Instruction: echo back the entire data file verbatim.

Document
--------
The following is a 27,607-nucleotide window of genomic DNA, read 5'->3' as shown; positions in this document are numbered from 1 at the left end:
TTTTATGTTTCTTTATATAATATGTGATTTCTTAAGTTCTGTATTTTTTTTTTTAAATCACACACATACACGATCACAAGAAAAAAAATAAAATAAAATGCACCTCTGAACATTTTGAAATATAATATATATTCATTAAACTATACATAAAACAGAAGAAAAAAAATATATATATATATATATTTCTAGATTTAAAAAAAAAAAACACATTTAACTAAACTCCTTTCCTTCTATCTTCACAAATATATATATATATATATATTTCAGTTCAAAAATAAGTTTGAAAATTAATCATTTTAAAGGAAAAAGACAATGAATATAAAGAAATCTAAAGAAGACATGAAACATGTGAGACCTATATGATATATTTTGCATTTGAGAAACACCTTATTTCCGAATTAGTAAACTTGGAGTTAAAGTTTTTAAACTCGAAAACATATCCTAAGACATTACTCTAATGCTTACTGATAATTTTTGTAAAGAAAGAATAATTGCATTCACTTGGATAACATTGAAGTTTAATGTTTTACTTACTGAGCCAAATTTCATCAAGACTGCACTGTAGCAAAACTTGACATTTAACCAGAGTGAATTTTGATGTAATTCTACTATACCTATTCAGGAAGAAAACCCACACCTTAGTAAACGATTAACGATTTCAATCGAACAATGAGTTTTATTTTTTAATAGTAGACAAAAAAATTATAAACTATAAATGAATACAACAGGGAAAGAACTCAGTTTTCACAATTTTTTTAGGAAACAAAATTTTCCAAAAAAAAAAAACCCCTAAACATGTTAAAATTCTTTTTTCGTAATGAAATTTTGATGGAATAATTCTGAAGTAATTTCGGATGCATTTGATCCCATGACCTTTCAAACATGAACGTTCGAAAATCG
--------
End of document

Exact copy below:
The following is a 27,607-nucleotide window of genomic DNA, read 5'->3' as shown; positions in this document are numbered from 1 at the left end:
TTTTATGTTTCTTTATATAATATGTGATTTCTTAAGTTCTGTATTTTTTTTTTTAAATCACACACATACACGATCACAAGAAAAAAAATAAAATAAAATGCACCTCTGAACATTTTGAAATATAATATATATTCATTAAACTATACATAAAACAGAAGAAAAAAAATATATATATATATATATTTCTAGATTTAAAAAAAAAAAACACATTTAACTAAACTCCTTTCCTTCTATCTTCACAAATATATATATATATATATATTTCAGTTCAAAAATAAGTTTGAAAATTAATCATTTTAAAGGAAAAAGACAATGAATATAAAGAAATCTAAAGAAGACATGAAACATGTGAGACCTATATGATATATTTTGCATTTGAGAAACACCTTATTTCCGAATTAGTAAACTTGGAGTTAAAGTTTTTAAACTCGAAAACATATCCTAAGACATTACTCTAATGCTTACTGATAATTTTTGTAAAGAAAGAATAATTGCATTCACTTGGATAACATTGAAGTTTAATGTTTTACTTACTGAGCCAAATTTCATCAAGACTGCACTGTAGCAAAACTTGACATTTAACCAGAGTGAATTTTGATGTAATTCTACTATACCTATTCAGGAAGAAAACCCACACCTTAGTAAACGATTAACGATTTCAATCGAACAATGAGTTTTATTTTTTAATAGTAGACAAAAAAATTATAAACTATAAATGAATACAACAGGGAAAGAACTCAGTTTTCACAATTTTTTTAGGAAACAAAATTTTCCAAAAAAAAAAAACCCCTAAACATGTTAAAATTCTTTTTTCGTAATGAAATTTTGATGGAATAATTCTGAAGTAATTTCGGATGCATTTGATCCCATGACCTTTCAAACATGAACGTTCGAAAATCG